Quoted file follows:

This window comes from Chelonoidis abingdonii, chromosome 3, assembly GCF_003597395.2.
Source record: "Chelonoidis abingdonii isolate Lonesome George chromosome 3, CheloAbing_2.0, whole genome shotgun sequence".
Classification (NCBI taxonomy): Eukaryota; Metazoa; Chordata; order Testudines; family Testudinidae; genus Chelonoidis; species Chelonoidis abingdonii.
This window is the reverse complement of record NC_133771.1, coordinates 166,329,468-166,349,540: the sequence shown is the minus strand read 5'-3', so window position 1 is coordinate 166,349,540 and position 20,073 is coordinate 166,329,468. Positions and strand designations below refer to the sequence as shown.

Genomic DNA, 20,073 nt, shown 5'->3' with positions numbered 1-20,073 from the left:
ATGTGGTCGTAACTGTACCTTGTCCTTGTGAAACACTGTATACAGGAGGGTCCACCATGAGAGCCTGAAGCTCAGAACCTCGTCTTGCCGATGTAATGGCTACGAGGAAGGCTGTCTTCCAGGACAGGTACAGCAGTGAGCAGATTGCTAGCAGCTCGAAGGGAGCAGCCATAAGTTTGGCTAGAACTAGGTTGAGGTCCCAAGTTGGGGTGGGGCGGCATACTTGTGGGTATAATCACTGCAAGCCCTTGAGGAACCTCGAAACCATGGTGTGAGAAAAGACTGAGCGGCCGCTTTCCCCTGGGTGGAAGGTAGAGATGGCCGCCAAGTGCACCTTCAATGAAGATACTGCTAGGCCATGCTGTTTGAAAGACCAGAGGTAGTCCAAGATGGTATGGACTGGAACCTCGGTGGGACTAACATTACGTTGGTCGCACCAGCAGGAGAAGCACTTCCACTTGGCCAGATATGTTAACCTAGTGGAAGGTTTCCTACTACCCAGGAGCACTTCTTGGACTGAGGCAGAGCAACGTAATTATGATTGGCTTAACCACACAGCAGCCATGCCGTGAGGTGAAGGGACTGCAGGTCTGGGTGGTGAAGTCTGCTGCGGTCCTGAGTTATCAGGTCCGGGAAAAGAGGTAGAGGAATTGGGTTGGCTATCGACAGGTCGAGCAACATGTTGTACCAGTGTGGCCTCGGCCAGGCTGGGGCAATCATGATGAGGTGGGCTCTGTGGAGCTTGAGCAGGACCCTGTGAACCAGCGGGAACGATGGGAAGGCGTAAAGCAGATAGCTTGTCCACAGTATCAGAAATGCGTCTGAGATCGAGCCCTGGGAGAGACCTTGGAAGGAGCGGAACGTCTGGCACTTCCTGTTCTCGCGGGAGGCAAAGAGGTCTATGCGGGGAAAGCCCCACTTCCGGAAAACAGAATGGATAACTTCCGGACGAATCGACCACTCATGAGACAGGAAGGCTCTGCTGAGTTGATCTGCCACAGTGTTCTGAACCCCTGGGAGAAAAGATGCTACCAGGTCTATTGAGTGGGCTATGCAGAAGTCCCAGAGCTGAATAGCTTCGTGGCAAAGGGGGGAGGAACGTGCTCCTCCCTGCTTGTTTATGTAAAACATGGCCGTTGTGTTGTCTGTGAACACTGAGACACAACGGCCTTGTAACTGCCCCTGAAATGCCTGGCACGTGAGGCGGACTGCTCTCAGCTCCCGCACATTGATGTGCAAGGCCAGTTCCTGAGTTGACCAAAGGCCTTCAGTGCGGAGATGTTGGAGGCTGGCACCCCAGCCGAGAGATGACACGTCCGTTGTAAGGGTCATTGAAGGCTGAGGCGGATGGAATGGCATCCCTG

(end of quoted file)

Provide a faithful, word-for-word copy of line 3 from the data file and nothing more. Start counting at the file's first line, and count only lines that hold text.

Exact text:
Classification (NCBI taxonomy): Eukaryota; Metazoa; Chordata; order Testudines; family Testudinidae; genus Chelonoidis; species Chelonoidis abingdonii.